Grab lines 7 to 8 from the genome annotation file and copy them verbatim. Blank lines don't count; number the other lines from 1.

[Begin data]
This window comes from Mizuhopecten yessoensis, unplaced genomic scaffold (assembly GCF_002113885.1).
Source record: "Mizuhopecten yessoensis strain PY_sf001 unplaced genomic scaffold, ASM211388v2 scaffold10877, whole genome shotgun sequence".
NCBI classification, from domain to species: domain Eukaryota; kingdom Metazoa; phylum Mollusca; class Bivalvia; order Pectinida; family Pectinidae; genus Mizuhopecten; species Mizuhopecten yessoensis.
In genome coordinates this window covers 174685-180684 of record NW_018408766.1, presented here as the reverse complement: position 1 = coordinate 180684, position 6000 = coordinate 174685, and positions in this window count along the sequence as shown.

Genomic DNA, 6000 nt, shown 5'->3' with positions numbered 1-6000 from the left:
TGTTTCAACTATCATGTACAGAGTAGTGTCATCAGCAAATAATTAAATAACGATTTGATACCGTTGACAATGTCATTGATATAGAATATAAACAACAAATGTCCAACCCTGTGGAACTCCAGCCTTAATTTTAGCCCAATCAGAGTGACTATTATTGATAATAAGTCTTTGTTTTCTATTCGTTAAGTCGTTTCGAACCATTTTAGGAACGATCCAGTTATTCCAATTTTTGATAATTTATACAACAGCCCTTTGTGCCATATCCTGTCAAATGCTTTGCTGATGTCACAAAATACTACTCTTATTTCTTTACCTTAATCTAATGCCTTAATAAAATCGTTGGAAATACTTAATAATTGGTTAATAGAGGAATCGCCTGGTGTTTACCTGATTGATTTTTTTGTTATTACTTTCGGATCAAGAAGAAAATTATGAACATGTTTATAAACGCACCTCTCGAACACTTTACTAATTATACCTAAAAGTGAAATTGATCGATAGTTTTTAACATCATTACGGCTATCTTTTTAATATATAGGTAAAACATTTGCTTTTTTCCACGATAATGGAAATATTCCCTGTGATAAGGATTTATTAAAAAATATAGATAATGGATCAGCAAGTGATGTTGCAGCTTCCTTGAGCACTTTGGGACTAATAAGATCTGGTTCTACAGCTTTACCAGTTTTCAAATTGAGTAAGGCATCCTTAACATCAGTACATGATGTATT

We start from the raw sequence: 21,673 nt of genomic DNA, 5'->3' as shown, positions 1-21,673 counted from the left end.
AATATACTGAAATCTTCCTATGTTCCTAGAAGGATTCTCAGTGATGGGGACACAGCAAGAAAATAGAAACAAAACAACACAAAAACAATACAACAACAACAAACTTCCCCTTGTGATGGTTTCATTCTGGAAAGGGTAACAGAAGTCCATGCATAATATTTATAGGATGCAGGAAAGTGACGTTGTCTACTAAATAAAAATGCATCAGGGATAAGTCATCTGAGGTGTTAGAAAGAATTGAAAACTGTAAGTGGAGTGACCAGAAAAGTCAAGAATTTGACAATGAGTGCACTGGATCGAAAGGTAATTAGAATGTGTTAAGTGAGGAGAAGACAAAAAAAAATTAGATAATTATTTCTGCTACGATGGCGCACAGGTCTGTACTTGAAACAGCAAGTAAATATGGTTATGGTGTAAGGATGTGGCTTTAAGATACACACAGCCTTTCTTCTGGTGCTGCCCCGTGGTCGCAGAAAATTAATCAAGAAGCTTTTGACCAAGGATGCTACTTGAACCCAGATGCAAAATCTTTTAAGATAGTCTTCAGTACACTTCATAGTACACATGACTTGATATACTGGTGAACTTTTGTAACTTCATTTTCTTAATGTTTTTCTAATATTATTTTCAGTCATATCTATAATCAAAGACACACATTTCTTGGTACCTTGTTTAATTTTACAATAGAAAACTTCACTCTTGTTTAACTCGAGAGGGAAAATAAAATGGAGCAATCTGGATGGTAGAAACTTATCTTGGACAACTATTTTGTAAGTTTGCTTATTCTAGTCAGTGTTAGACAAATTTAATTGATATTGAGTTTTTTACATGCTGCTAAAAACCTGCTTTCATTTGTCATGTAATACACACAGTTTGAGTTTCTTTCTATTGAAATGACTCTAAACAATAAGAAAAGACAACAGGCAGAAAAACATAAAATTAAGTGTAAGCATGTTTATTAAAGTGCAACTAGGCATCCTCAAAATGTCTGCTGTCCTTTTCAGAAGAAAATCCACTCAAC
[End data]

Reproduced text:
We start from the raw sequence: 21,673 nt of genomic DNA, 5'->3' as shown, positions 1-21,673 counted from the left end.
AATATACTGAAATCTTCCTATGTTCCTAGAAGGATTCTCAGTGATGGGGACACAGCAAGAAAATAGAAACAAAACAACACAAAAACAATACAACAACAACAAACTTCCCCTTGTGATGGTTTCATTCTGGAAAGGGTAACAGAAGTCCATGCATAATATTTATAGGATGCAGGAAAGTGACGTTGTCTACTAAATAAAAATGCATCAGGGATAAGTCATCTGAGGTGTTAGAAAGAATTGAAAACTGTAAGTGGAGTGACCAGAAAAGTCAAGAATTTGACAATGAGTGCACTGGATCGAAAGGTAATTAGAATGTGTTAAGTGAGGAGAAGACAAAAAAAAATTAGATAATTATTTCTGCTACGATGGCGCACAGGTCTGTACTTGAAACAGCAAGTAAATATGGTTATGGTGTAAGGATGTGGCTTTAAGATACACACAGCCTTTCTTCTGGTGCTGCCCCGTGGTCGCAGAAAATTAATCAAGAAGCTTTTGACCAAGGATGCTACTTGAACCCAGATGCAAAATCTTTTAAGATAGTCTTCAGTACACTTCATAGTACACATGACTTGATATACTGGTGAACTTTTGTAACTTCATTTTCTTAATGTTTTTCTAATATTATTTTCAGTCATATCTATAATCAAAGACACACATTTCTTGGTACCTTGTTTAATTTTACAATAGAAAACTTCACTCTTGTTTAACTCGAGAGGGAAAATAAAATGGAGCAATCTGGATGGTAGAAACTTATCTTGGACAACTATTTTGTAAGTTTGCTTATTCTAGTCAGTGTTAGACAAATTTAATTGATATTGAGTTTTTTACATGCTGCTAAAAACCTGCTTTCATTTGTCATGTAATACACACAGTTTGAGTTTCTTTCTATTGAAATGACTCTAAACAATAAGAAAAGACAACAGGCAGAAAAACATAAAATTAAGTGTAAGCATGTTTATTAAAGTGCAACTAGGCATCCTCAAAATGTCTGCTGTCCTTTTCAGAAGAAAATCCACTCAAC